Unbeknownst to them, employees and individual users often open the door to criminals by using easily-guessable passwords.
Drawing on data from 691 breach investigations from across 24 countries, the 2014 Trustwave Global Security Report found that 96 per cent of applications that Trustwave scanned in 2013 contained one or more serious security vulnerabilities while weak passwords continue to plague businesses.
The report also found that 71 per cent of compromises were not detected by a company, while the median number of days it took organisations to self-detect and contain a breach was one day, whereas it took organisations 14 days to contain the breach when it was detected by a third party.
Also, the typical number of days from initial intrusion to detection was 87, and the median number of days from detection to containment was seven. Upon discovery of a breach, 67 percent of victims were able to contain it within 10 days.
Robert J. McCullen, chairman and chief executive officer at Trustwave. “As we have seen in our investigations, breaches are going to happen. However, the more information businesses can arm themselves with regarding who are their potential attackers, what those criminals are after and how their team will identify, react and remediate a breach if it does occur, is key to protecting their data, users and overall business.”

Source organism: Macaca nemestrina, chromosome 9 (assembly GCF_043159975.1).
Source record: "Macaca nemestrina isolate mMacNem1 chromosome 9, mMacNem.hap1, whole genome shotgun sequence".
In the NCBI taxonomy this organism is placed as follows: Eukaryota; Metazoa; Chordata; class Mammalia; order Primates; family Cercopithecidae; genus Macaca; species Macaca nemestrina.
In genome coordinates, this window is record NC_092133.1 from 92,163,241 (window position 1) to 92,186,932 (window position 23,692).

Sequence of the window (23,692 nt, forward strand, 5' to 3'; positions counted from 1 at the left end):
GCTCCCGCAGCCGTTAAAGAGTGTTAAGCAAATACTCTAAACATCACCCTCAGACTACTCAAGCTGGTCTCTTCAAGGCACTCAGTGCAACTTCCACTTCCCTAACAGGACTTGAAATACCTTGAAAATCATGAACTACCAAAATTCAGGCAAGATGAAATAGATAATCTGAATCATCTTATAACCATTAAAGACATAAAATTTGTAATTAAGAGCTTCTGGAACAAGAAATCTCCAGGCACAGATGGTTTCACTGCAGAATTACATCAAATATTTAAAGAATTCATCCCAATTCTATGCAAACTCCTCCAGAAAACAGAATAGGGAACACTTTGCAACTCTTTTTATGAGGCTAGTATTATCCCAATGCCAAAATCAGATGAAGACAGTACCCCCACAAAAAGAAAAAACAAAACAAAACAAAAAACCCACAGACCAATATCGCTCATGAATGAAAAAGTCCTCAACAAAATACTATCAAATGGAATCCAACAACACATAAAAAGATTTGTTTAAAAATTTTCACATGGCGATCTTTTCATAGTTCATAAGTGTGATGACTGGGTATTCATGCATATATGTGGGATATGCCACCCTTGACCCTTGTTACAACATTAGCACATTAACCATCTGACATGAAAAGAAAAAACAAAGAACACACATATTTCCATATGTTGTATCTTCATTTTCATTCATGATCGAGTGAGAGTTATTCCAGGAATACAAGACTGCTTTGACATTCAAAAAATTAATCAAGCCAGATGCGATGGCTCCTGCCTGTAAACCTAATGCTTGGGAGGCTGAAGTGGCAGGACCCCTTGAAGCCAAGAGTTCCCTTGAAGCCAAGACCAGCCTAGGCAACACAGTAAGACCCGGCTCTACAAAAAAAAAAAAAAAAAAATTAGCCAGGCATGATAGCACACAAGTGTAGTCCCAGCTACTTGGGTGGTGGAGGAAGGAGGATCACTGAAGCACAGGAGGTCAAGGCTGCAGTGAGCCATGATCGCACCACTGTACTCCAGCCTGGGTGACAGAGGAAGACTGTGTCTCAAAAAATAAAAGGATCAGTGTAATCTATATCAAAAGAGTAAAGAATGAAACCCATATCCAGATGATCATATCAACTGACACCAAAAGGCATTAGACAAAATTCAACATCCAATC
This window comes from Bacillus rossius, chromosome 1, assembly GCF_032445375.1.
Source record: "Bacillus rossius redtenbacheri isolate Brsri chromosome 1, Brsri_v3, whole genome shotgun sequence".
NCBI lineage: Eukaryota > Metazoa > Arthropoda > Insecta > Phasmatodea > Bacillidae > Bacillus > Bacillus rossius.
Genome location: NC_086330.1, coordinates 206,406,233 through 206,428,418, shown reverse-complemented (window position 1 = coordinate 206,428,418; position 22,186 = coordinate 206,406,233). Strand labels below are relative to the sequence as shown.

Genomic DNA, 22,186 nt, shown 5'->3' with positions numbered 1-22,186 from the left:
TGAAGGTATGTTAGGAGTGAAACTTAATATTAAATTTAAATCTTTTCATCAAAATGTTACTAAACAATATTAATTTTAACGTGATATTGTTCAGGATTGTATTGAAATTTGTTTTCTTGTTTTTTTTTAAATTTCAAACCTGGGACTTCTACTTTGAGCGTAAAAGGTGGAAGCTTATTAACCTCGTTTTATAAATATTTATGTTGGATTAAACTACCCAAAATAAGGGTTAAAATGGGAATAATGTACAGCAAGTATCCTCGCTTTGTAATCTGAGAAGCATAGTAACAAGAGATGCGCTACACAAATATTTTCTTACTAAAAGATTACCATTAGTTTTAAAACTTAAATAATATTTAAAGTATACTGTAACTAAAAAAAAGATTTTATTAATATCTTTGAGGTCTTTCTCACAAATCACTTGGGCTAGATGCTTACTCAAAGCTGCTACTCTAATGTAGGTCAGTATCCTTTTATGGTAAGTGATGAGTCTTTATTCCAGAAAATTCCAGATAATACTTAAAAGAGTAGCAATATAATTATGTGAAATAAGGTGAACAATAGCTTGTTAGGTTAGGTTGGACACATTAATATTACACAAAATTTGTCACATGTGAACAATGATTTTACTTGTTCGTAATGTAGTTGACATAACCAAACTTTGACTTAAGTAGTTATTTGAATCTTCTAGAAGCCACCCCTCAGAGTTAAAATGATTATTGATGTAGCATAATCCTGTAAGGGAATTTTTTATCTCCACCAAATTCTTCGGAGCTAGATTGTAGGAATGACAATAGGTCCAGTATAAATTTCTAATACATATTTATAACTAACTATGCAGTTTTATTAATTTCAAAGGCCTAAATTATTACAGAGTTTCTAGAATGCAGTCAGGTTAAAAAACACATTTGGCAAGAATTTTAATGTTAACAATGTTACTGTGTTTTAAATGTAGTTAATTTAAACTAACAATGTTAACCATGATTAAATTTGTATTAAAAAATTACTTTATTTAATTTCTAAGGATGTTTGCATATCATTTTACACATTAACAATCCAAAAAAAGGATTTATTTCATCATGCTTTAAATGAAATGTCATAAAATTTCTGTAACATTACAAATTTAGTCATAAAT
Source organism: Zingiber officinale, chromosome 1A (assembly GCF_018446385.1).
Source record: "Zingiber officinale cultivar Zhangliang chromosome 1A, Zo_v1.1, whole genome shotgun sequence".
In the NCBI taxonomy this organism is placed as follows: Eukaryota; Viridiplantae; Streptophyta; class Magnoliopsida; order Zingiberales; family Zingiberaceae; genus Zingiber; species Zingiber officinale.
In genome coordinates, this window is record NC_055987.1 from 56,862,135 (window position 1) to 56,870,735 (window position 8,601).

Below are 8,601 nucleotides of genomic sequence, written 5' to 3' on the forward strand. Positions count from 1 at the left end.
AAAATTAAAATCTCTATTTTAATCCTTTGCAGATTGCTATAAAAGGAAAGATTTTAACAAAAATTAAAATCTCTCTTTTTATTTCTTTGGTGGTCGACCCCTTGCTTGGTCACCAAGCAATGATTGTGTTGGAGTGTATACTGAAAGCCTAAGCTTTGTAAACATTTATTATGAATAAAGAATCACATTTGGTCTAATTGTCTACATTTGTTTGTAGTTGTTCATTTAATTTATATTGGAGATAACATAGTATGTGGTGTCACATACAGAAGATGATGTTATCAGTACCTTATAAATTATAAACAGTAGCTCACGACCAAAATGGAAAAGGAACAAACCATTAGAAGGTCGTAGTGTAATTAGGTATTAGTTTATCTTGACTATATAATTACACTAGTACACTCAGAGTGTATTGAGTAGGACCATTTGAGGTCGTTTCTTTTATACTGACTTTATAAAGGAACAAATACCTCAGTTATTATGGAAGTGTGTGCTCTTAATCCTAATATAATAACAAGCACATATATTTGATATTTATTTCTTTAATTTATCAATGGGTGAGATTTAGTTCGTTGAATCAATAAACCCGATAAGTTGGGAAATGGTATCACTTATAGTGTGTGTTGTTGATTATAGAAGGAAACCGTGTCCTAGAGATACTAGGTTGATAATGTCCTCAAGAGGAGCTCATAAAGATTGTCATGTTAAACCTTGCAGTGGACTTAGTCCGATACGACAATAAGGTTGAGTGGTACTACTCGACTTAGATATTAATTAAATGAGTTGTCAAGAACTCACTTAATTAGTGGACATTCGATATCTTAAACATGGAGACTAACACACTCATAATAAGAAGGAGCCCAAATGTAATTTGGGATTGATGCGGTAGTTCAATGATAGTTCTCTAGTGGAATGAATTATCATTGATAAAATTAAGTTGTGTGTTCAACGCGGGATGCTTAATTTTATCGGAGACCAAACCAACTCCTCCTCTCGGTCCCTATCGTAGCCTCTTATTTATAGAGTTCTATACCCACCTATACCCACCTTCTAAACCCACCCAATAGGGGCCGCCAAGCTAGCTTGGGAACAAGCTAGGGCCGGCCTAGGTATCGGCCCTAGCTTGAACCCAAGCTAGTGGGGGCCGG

John Yeo, EMEA director of SpiderLabs, said that this shows that companies need to build up a good evidence-based picture of what took place that is “right across all aspects of information security”.
He said: “We see material failures time and time again. Logging or monitoring is not done right or weak passwords are prevalent, and these are key security failings in what we investigate. Especially in e-commerce, it is about logging and traversing experience and by time we go in, there is no data available to piece together a picture.”
Yeo claimed that in the report, there is evidence that “some things we are still getting wrong” and it was “not a simple problem”.
He said: “Some of the things we thought about in the past on activity on awareness training have not been that effective, and there are more sets of things to protect against and we are not getting that much better about defending against one thing.”
Adrian Davis, managing director EMEA at (ISC)², said that the report showed that organisations need to get the basics right, and rehearse and test how to work after an attack or breach. “But you need a workable plan for if you get breached, and need to know what to do,” he said. “It is not just about plans, it is about putting your money where your mouth is.”